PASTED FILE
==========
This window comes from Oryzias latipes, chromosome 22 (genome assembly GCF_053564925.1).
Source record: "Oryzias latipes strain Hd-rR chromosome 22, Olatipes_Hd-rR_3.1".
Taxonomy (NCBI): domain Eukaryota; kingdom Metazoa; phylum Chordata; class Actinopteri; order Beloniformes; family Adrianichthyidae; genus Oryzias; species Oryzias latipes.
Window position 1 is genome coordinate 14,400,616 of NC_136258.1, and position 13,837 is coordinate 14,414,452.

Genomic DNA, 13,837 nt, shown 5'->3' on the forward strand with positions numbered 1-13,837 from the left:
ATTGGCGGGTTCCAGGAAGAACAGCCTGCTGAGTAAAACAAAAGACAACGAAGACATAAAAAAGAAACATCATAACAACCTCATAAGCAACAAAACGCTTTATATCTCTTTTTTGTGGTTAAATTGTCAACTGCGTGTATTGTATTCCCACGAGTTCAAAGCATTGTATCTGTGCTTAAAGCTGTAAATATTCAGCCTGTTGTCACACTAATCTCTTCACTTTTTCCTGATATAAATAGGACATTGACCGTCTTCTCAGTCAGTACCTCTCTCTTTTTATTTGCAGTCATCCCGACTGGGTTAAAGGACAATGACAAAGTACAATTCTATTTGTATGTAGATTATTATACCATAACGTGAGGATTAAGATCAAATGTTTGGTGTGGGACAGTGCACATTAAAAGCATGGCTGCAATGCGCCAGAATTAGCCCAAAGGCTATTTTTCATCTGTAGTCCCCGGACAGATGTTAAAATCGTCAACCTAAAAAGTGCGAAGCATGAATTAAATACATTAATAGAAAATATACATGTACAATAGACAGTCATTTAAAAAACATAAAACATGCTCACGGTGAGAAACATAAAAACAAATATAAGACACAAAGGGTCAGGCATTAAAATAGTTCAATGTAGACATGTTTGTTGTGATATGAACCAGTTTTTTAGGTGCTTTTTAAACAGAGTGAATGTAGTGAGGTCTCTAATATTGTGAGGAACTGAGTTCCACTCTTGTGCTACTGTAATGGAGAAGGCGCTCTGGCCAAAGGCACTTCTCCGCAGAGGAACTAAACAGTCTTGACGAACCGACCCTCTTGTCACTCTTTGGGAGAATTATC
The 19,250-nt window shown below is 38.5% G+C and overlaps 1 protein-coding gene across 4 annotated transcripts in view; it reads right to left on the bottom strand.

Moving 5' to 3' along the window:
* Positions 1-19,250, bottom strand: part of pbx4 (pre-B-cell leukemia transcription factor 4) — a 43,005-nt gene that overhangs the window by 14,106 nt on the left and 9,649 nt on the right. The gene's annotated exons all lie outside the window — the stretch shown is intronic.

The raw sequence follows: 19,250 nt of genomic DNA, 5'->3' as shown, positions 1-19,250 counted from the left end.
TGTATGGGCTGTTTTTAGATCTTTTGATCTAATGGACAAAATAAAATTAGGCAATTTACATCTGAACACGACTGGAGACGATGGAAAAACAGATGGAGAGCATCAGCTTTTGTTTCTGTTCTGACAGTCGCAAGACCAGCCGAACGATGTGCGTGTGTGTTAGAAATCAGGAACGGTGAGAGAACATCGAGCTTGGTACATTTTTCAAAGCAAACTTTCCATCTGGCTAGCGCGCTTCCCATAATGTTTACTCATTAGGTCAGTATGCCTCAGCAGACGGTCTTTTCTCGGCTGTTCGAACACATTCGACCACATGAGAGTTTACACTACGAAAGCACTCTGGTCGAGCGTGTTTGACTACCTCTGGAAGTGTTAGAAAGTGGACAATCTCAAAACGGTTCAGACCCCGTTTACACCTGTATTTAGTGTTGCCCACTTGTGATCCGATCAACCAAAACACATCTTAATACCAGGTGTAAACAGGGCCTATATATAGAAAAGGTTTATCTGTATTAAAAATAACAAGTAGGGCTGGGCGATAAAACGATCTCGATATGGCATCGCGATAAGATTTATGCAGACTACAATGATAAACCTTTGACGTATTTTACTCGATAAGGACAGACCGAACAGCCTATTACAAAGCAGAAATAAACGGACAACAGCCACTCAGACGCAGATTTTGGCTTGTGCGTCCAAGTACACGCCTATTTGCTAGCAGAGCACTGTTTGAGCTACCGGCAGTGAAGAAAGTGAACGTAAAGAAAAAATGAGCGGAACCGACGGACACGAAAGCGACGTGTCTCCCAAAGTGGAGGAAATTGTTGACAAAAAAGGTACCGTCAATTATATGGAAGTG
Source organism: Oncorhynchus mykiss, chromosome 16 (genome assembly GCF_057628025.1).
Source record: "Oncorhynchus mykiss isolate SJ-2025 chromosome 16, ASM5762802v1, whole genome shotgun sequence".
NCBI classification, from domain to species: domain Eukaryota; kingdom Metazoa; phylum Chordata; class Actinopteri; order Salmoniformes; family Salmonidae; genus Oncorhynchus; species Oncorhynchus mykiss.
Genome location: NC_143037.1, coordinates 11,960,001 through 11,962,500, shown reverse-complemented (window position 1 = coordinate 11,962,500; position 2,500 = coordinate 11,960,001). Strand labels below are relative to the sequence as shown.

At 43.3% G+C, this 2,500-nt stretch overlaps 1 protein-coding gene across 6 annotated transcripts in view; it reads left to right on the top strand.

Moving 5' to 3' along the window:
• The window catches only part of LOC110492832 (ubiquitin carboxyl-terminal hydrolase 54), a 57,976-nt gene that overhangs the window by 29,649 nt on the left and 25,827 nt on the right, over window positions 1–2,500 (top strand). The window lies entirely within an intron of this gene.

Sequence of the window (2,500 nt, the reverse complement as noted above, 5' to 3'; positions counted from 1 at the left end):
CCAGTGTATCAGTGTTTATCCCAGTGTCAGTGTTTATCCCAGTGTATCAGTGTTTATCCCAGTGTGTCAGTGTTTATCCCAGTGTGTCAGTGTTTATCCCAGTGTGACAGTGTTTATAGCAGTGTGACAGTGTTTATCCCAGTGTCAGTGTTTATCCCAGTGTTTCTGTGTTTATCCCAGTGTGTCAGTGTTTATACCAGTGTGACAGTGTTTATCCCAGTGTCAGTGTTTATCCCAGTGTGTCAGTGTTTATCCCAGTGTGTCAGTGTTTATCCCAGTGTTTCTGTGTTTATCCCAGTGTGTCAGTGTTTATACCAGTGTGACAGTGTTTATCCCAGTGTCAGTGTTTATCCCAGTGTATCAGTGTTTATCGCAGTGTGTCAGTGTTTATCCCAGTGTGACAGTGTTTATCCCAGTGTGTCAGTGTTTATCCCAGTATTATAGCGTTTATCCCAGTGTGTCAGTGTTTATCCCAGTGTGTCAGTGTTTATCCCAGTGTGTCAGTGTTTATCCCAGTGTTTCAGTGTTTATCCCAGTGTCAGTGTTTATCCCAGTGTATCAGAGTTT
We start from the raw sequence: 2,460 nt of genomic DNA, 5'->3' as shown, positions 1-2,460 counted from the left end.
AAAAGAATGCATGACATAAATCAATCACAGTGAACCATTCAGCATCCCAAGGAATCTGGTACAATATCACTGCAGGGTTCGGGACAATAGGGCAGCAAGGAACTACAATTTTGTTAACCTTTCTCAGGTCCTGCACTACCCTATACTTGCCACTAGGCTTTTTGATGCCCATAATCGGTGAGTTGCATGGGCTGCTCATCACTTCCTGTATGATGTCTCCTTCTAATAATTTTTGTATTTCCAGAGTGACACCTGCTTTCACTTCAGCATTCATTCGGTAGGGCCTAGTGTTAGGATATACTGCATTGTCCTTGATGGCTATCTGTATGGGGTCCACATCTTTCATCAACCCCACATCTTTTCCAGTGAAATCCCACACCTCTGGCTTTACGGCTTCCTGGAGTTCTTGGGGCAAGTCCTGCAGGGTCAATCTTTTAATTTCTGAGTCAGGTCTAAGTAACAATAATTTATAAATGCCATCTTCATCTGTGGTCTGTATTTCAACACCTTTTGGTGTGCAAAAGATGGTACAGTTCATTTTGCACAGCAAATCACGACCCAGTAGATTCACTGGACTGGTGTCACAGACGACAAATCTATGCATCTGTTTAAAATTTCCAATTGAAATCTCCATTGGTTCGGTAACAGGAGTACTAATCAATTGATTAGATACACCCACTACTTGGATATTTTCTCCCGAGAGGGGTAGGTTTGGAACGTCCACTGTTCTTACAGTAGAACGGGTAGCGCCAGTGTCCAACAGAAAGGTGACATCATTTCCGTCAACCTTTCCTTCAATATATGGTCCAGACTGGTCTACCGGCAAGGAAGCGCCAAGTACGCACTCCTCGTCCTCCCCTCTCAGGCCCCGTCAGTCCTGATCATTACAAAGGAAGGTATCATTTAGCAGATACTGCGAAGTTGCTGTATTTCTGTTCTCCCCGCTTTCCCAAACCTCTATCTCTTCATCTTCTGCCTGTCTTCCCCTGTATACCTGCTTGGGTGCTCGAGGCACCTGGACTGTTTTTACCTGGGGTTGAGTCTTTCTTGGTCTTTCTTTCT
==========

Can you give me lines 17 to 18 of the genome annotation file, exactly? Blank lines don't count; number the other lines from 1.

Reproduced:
Moving 5' to 3' along the window:
• The window catches only part of LOC110492832 (ubiquitin carboxyl-terminal hydrolase 54), a 57,976-nt gene that overhangs the window by 29,649 nt on the left and 25,827 nt on the right, over window positions 1–2,500 (top strand). The window lies entirely within an intron of this gene.